Carlos Basualdo: The Unstable Institution1
Indtruduced by Edit Molnár
Carlos Basualdo is an Argentinean poet, critic and curator living in the United States. A Professor at the Università IUAV di Venezia, he is the curator of Documenta 11 and the Structure of Survival exhibit at the 50 th Venice Biennale. He is also the Head Curator at the Wexner Center for the Arts in Columbus, Ohio, and his writings appear regularly in Artforum and any number of prestigious international journals in the field. In 2000, he directed the Worthless/Invaluable exhibition at the Moderna Galerija in Ljubljana, and in 2001 Da adversidade vivemos at the Musée d’art Moderne de la Ville de Paris. His more recent work includes Tropicalia: A Parallel Modernity which opened in the spring of 2005 in New York with the collaboration of the MCA in Chicago, the Bronx Museum of the Arts, and BrasilConnects.
It is clear from this brief outline that Carlos Basualdo is an internationally respected figure on the “global” art scene, one of the shapers of dialogue. Beyond the positions he has held in contemporary art’s stable institutions – as well as in the “shakier” ones we shall discuss in a moment – he has been a member of distinguished juries that not only attract attention in the field, but also determine, through their close relationship with the art market and the corporate world, issues of sponsorship and collecting. (Basualdo, for example, is a member of the jury for the Hugo Boss Prize at the Guggenheim in New York.)
I present a text which, although translated into rather difficult English, I think will be profitable for a Hungarian audience, because it describes the appearance and the particularities of a kind of institution that to this day occupies a controversial place among the centers of contemporary art: the essay strives to place in a wider context the role played by this kind of exhibition. 1 Another equally powerful motivation for me was that its writer no only observes these changes from a close vantage point, but in fact is in a position to reshape the whole game.
I might as well just admit it: I was curious about the arguments made by an “initiate.” In this light, the texts take on an interesting cultural-historical relevance, particularly regarding the positioning of the speaker. Overall, these writings do not so much interpret Basualdo’s specific professional experience as give answers point-for-point to critics’ observations that were made about the events used as examples.
Even the otherwise scanty domestic criticism made mention of the mega-exhibitions, though only in brief summaries or keeping the distance of an overview, as if describing exotic and distant (often yearned-for) events that do not have much relevance in our still extremely isolated domestic art world. Given that the output of few writers and institutions in Hungary would appear at these events, the only example I could mention that examines the institution of the biennale as a new phenomenon and sets it in context would be Péter György’s article in Élet és irodalom. 2 Taken together with Basualdo’s writings, we see the shape of a polemic that sets these exhibitions in an exceptionally interesting light, outlining the changes brought about by the globalizing contemporary art scene’s networks, and the changes in focus they bring. The effects of this story might also hold interest for the domestic art scene.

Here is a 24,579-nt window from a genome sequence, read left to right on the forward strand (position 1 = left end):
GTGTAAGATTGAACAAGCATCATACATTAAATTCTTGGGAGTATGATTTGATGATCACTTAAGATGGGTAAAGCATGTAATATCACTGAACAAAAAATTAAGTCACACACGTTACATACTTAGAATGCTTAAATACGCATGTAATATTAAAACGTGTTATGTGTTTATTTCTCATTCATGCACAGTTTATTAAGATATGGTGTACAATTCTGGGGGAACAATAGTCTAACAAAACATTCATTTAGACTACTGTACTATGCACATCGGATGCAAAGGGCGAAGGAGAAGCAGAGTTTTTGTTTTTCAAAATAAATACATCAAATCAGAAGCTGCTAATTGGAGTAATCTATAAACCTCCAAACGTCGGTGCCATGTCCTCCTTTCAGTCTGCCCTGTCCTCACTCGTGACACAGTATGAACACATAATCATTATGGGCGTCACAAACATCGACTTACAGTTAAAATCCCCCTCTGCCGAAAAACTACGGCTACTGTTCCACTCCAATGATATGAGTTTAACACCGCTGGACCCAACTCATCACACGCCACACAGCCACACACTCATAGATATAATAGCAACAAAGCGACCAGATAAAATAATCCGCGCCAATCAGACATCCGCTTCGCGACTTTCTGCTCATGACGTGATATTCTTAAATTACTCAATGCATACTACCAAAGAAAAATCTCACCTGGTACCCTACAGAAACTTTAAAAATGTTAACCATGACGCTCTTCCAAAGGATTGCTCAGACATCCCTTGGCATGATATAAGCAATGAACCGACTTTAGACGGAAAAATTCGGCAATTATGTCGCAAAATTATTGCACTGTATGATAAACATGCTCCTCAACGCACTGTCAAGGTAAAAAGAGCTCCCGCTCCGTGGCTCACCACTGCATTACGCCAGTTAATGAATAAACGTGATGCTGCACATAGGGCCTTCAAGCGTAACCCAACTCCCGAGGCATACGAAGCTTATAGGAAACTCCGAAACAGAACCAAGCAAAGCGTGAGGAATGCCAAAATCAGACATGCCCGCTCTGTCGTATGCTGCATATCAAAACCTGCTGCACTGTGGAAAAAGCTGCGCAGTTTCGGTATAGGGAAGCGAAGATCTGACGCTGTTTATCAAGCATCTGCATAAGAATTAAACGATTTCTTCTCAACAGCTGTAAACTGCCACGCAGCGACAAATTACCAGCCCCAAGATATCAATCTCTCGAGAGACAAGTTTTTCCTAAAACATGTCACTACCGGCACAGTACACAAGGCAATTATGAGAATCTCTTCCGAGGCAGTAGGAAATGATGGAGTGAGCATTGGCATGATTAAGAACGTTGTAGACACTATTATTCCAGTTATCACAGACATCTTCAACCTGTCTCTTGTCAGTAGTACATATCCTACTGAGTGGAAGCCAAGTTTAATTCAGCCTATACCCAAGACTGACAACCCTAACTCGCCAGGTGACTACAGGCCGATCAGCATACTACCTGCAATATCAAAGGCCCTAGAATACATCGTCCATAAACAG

Basualdo is trying to do a lot in this short article, from presenting the genealogy of the Biennales to discussing possible roles for the curator. He places the “shaky institutions” into the same context that is probably just as emphatically determined by the by the globalizing culture industry as by calling into question the position occupied by the visual arts in contemporary culture and the autonomy of creative activity.
The author slips from one topic to another via poetic license and huge leaps, not always answering the questions he raises along the way. We might quarrel with his exaggerations and occasional dressing-up of the facts, like for example his suggestion that the Biennales, and large international exhibitions in general, work independently of collectors and commercial galleries. Nor does he even mention the important role that commercial galleries play in disseminating information within the machinery that legitimizes the complex network of curators active on the international scene.
I fear that, with Basualdo being a lone fan blowing the clouds aside to give us a clearer view, his article leaves us still squinting through clouds, forced to make do with fragments of outlines.
1 In: MJ – Manifesta Journal, Journal of Contemporary Curatorship; N˚2, 2003-2004 Winter/Spring, pp. 50-61. .